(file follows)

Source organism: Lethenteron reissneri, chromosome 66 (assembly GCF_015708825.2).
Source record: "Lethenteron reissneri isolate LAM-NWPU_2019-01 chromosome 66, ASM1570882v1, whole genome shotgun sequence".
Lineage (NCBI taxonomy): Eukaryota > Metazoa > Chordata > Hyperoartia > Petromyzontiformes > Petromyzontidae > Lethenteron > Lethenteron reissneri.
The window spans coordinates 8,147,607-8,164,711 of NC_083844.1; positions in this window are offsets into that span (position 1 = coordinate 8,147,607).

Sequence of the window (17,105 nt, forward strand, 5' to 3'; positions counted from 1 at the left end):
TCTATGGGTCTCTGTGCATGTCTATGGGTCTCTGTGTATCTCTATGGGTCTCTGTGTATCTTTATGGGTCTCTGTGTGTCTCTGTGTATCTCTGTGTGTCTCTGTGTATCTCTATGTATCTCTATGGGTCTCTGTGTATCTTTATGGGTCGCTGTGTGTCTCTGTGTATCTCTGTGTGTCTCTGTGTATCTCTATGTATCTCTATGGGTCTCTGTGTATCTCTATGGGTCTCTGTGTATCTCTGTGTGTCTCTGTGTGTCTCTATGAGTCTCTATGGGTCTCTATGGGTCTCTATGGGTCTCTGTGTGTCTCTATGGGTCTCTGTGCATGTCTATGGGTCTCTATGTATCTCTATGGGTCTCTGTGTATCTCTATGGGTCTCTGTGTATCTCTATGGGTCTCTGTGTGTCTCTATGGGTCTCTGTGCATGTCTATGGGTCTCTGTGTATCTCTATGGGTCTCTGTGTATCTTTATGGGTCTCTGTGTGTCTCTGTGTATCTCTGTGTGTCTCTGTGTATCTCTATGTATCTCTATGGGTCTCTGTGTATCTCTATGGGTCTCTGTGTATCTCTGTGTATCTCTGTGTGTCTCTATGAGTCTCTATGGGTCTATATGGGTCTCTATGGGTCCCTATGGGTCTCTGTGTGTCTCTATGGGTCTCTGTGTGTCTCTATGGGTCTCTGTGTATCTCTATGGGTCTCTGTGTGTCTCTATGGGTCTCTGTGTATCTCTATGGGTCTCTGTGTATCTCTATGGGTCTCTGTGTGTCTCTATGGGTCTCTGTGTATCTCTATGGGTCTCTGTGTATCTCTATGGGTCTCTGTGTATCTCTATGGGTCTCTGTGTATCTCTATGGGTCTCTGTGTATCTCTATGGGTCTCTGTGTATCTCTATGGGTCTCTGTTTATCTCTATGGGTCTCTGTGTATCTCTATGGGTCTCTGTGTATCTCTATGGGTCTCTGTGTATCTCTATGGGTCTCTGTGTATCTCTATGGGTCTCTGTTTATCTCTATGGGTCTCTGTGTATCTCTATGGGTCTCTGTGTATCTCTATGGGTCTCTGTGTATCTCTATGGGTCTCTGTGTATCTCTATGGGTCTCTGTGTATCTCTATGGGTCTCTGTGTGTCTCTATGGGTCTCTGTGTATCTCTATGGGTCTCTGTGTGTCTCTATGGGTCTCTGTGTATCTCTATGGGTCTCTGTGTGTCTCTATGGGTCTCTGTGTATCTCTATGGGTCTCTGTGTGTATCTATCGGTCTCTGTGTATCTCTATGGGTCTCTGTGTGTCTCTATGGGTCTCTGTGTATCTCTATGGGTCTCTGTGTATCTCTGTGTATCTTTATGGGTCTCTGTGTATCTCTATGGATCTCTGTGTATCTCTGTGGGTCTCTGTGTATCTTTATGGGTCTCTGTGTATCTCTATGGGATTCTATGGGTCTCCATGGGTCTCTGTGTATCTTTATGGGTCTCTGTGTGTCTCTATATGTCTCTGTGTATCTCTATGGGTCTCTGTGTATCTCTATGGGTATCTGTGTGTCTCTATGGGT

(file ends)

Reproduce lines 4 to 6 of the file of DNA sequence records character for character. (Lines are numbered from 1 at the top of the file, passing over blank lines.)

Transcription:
The window spans coordinates 8,147,607-8,164,711 of NC_083844.1; positions in this window are offsets into that span (position 1 = coordinate 8,147,607).

Sequence of the window (17,105 nt, forward strand, 5' to 3'; positions counted from 1 at the left end):
TCTATGGGTCTCTGTGCATGTCTATGGGTCTCTGTGTATCTCTATGGGTCTCTGTGTATCTTTATGGGTCTCTGTGTGTCTCTGTGTATCTCTGTGTGTCTCTGTGTATCTCTATGTATCTCTATGGGTCTCTGTGTATCTTTATGGGTCGCTGTGTGTCTCTGTGTATCTCTGTGTGTCTCTGTGTATCTCTATGTATCTCTATGGGTCTCTGTGTATCTCTATGGGTCTCTGTGTATCTCTGTGTGTCTCTGTGTGTCTCTATGAGTCTCTATGGGTCTCTATGGGTCTCTATGGGTCTCTGTGTGTCTCTATGGGTCTCTGTGCATGTCTATGGGTCTCTATGTATCTCTATGGGTCTCTGTGTATCTCTATGGGTCTCTGTGTATCTCTATGGGTCTCTGTGTGTCTCTATGGGTCTCTGTGCATGTCTATGGGTCTCTGTGTATCTCTATGGGTCTCTGTGTATCTTTATGGGTCTCTGTGTGTCTCTGTGTATCTCTGTGTGTCTCTGTGTATCTCTATGTATCTCTATGGGTCTCTGTGTATCTCTATGGGTCTCTGTGTATCTCTGTGTATCTCTGTGTGTCTCTATGAGTCTCTATGGGTCTATATGGGTCTCTATGGGTCCCTATGGGTCTCTGTGTGTCTCTATGGGTCTCTGTGTGTCTCTATGGGTCTCTGTGTATCTCTATGGGTCTCTGTGTGTCTCTATGGGTCTCTGTGTATCTCTATGGGTCTCTGTGTATCTCTATGGGTCTCTGTGTGTCTCTATGGGTCTCTGTGTATCTCTATGGGTCTCTGTGTATCTCTATGGGTCTCTGTGTATCTCTATGGGTCTCTGTGTATCTCTATGGGTCTCTGTGTATCTCTATGGGTCTCTGTGTATCTCTATGGGTCTCTGTTTATCTCTATGGGTCTCTGTGTATCTCTATGGGTCTCTGTGTATCTCTATGGGTCTCTGTGTATCTCTATGGGTCTCTGTGTATCTCTATGGGTCTCTGTTTATCTCTATGGGTCTCTGTGTATCTCTATGGGTCTCTGTGTATCTCTATGGGTCTCTGTGTATCTCTATGGGTCTCTGTGTATCTCTATGGGTCTCTGTGTATCTCTATGGGTCTCTGTGTGTCTCTATGGGTCTCTGTGTATCTCTATGGGTCTCTGTGTGTCTCTATGGGTCTCTGTGTATCTCTATGGGTCTCTGTGTGTCTCTATGGGTCTCTGTGTATCTCTATGGGTCTCTGTGTGTATCTATCGGTCTCTGTGTATCTCTATGGGTCTCTGTGTGTCTCTATGGGTCTCTGTGTATCTCTATGGGTCTCTGTGTATCTCTGTGTATCTTTATGGGTCTCTGTGTATCTCTATGGATCTCTGTGTATCTCTGTGGGTCTCTGTGTATCTTTATGGGTCTCTGTGTATCTCTATGGGATTCTATGGGTCTCCATGGGTCTCTGTGTATCTTTATGGGTCTCTGTGTGTCTCTATATGTCTCTGTGTATCTCTATGGGTCTCTGTGTATCTCTATGGGTATCTGTGTGTCTCTATGGGT